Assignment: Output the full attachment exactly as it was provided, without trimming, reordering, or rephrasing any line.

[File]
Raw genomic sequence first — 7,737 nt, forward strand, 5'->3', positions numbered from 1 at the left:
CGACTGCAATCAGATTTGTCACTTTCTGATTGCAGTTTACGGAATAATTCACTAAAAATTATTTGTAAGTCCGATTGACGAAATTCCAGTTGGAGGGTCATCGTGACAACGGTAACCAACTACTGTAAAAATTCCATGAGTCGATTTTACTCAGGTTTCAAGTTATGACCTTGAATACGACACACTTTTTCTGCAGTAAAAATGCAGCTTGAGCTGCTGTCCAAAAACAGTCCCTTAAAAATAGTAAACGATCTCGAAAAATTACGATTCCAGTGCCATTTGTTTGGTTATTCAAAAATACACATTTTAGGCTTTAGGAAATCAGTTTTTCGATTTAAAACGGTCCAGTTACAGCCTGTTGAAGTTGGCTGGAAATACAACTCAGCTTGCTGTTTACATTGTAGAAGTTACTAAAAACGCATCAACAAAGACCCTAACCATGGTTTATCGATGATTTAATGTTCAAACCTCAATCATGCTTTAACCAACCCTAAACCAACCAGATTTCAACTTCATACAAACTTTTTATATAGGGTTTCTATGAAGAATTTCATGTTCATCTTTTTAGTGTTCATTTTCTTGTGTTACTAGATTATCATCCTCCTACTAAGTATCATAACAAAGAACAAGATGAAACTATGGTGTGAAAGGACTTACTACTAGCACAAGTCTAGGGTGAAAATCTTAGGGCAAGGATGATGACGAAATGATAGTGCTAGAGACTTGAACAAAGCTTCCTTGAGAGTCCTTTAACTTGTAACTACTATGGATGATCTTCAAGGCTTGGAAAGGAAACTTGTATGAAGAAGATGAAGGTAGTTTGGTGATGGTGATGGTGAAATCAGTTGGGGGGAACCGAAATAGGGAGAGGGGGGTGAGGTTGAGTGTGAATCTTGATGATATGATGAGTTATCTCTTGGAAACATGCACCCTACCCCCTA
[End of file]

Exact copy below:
Raw genomic sequence first — 7,737 nt, forward strand, 5'->3', positions numbered from 1 at the left:
CGACTGCAATCAGATTTGTCACTTTCTGATTGCAGTTTACGGAATAATTCACTAAAAATTATTTGTAAGTCCGATTGACGAAATTCCAGTTGGAGGGTCATCGTGACAACGGTAACCAACTACTGTAAAAATTCCATGAGTCGATTTTACTCAGGTTTCAAGTTATGACCTTGAATACGACACACTTTTTCTGCAGTAAAAATGCAGCTTGAGCTGCTGTCCAAAAACAGTCCCTTAAAAATAGTAAACGATCTCGAAAAATTACGATTCCAGTGCCATTTGTTTGGTTATTCAAAAATACACATTTTAGGCTTTAGGAAATCAGTTTTTCGATTTAAAACGGTCCAGTTACAGCCTGTTGAAGTTGGCTGGAAATACAACTCAGCTTGCTGTTTACATTGTAGAAGTTACTAAAAACGCATCAACAAAGACCCTAACCATGGTTTATCGATGATTTAATGTTCAAACCTCAATCATGCTTTAACCAACCCTAAACCAACCAGATTTCAACTTCATACAAACTTTTTATATAGGGTTTCTATGAAGAATTTCATGTTCATCTTTTTAGTGTTCATTTTCTTGTGTTACTAGATTATCATCCTCCTACTAAGTATCATAACAAAGAACAAGATGAAACTATGGTGTGAAAGGACTTACTACTAGCACAAGTCTAGGGTGAAAATCTTAGGGCAAGGATGATGACGAAATGATAGTGCTAGAGACTTGAACAAAGCTTCCTTGAGAGTCCTTTAACTTGTAACTACTATGGATGATCTTCAAGGCTTGGAAAGGAAACTTGTATGAAGAAGATGAAGGTAGTTTGGTGATGGTGATGGTGAAATCAGTTGGGGGGAACCGAAATAGGGAGAGGGGGGTGAGGTTGAGTGTGAATCTTGATGATATGATGAGTTATCTCTTGGAAACATGCACCCTACCCCCTA